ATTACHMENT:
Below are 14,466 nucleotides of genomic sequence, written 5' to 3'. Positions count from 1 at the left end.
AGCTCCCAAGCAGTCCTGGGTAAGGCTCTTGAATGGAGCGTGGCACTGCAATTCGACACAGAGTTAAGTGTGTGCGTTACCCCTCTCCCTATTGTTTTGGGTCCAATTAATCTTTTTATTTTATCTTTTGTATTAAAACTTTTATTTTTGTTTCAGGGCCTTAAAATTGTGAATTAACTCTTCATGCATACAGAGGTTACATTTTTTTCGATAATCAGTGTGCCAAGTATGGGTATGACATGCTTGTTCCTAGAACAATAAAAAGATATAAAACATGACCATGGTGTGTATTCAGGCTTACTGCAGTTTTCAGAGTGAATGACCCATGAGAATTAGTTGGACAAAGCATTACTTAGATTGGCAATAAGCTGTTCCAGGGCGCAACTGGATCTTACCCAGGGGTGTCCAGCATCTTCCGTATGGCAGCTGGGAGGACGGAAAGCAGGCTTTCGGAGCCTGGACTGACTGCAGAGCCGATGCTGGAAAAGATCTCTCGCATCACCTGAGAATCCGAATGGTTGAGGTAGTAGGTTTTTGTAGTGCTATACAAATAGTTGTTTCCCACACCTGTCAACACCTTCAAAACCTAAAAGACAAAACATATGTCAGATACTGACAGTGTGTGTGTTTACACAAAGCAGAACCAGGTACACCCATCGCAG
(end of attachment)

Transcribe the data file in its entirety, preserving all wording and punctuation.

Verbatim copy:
Below are 14,466 nucleotides of genomic sequence, written 5' to 3'. Positions count from 1 at the left end.
AGCTCCCAAGCAGTCCTGGGTAAGGCTCTTGAATGGAGCGTGGCACTGCAATTCGACACAGAGTTAAGTGTGTGCGTTACCCCTCTCCCTATTGTTTTGGGTCCAATTAATCTTTTTATTTTATCTTTTGTATTAAAACTTTTATTTTTGTTTCAGGGCCTTAAAATTGTGAATTAACTCTTCATGCATACAGAGGTTACATTTTTTTCGATAATCAGTGTGCCAAGTATGGGTATGACATGCTTGTTCCTAGAACAATAAAAAGATATAAAACATGACCATGGTGTGTATTCAGGCTTACTGCAGTTTTCAGAGTGAATGACCCATGAGAATTAGTTGGACAAAGCATTACTTAGATTGGCAATAAGCTGTTCCAGGGCGCAACTGGATCTTACCCAGGGGTGTCCAGCATCTTCCGTATGGCAGCTGGGAGGACGGAAAGCAGGCTTTCGGAGCCTGGACTGACTGCAGAGCCGATGCTGGAAAAGATCTCTCGCATCACCTGAGAATCCGAATGGTTGAGGTAGTAGGTTTTTGTAGTGCTATACAAATAGTTGTTTCCCACACCTGTCAACACCTTCAAAACCTAAAAGACAAAACATATGTCAGATACTGACAGTGTGTGTGTTTACACAAAGCAGAACCAGGTACACCCATCGCAG